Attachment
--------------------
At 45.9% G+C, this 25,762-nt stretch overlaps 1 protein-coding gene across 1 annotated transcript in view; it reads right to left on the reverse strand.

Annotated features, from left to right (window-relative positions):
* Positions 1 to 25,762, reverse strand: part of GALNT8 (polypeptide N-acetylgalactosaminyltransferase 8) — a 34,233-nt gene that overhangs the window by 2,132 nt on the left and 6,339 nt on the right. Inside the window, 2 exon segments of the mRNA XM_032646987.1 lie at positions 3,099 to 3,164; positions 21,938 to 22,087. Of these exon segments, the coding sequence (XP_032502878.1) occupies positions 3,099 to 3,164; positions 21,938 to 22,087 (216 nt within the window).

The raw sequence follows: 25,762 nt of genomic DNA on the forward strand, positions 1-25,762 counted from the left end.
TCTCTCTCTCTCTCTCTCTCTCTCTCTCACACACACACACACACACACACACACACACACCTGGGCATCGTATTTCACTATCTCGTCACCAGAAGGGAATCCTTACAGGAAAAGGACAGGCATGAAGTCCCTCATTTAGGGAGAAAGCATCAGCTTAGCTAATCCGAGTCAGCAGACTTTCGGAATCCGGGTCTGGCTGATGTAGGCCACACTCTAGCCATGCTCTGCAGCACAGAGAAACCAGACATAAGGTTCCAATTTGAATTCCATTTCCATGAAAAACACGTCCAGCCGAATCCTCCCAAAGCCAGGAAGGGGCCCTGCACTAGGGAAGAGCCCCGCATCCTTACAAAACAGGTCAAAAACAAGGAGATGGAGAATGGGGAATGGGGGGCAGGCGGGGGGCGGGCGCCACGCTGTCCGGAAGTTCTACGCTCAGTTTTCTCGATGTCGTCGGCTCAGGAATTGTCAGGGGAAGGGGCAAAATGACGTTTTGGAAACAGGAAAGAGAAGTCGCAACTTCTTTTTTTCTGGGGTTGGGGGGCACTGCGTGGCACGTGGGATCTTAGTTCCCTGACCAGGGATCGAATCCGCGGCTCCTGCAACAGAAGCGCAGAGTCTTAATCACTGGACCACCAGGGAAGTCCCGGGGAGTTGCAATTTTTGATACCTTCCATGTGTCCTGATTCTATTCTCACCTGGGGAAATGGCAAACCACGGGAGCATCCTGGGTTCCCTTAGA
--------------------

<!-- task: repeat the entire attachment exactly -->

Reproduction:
At 45.9% G+C, this 25,762-nt stretch overlaps 1 protein-coding gene across 1 annotated transcript in view; it reads right to left on the reverse strand.

Annotated features, from left to right (window-relative positions):
* Positions 1 to 25,762, reverse strand: part of GALNT8 (polypeptide N-acetylgalactosaminyltransferase 8) — a 34,233-nt gene that overhangs the window by 2,132 nt on the left and 6,339 nt on the right. Inside the window, 2 exon segments of the mRNA XM_032646987.1 lie at positions 3,099 to 3,164; positions 21,938 to 22,087. Of these exon segments, the coding sequence (XP_032502878.1) occupies positions 3,099 to 3,164; positions 21,938 to 22,087 (216 nt within the window).

The raw sequence follows: 25,762 nt of genomic DNA on the forward strand, positions 1-25,762 counted from the left end.
TCTCTCTCTCTCTCTCTCTCTCTCTCTCACACACACACACACACACACACACACACACACCTGGGCATCGTATTTCACTATCTCGTCACCAGAAGGGAATCCTTACAGGAAAAGGACAGGCATGAAGTCCCTCATTTAGGGAGAAAGCATCAGCTTAGCTAATCCGAGTCAGCAGACTTTCGGAATCCGGGTCTGGCTGATGTAGGCCACACTCTAGCCATGCTCTGCAGCACAGAGAAACCAGACATAAGGTTCCAATTTGAATTCCATTTCCATGAAAAACACGTCCAGCCGAATCCTCCCAAAGCCAGGAAGGGGCCCTGCACTAGGGAAGAGCCCCGCATCCTTACAAAACAGGTCAAAAACAAGGAGATGGAGAATGGGGAATGGGGGGCAGGCGGGGGGCGGGCGCCACGCTGTCCGGAAGTTCTACGCTCAGTTTTCTCGATGTCGTCGGCTCAGGAATTGTCAGGGGAAGGGGCAAAATGACGTTTTGGAAACAGGAAAGAGAAGTCGCAACTTCTTTTTTTCTGGGGTTGGGGGGCACTGCGTGGCACGTGGGATCTTAGTTCCCTGACCAGGGATCGAATCCGCGGCTCCTGCAACAGAAGCGCAGAGTCTTAATCACTGGACCACCAGGGAAGTCCCGGGGAGTTGCAATTTTTGATACCTTCCATGTGTCCTGATTCTATTCTCACCTGGGGAAATGGCAAACCACGGGAGCATCCTGGGTTCCCTTAGA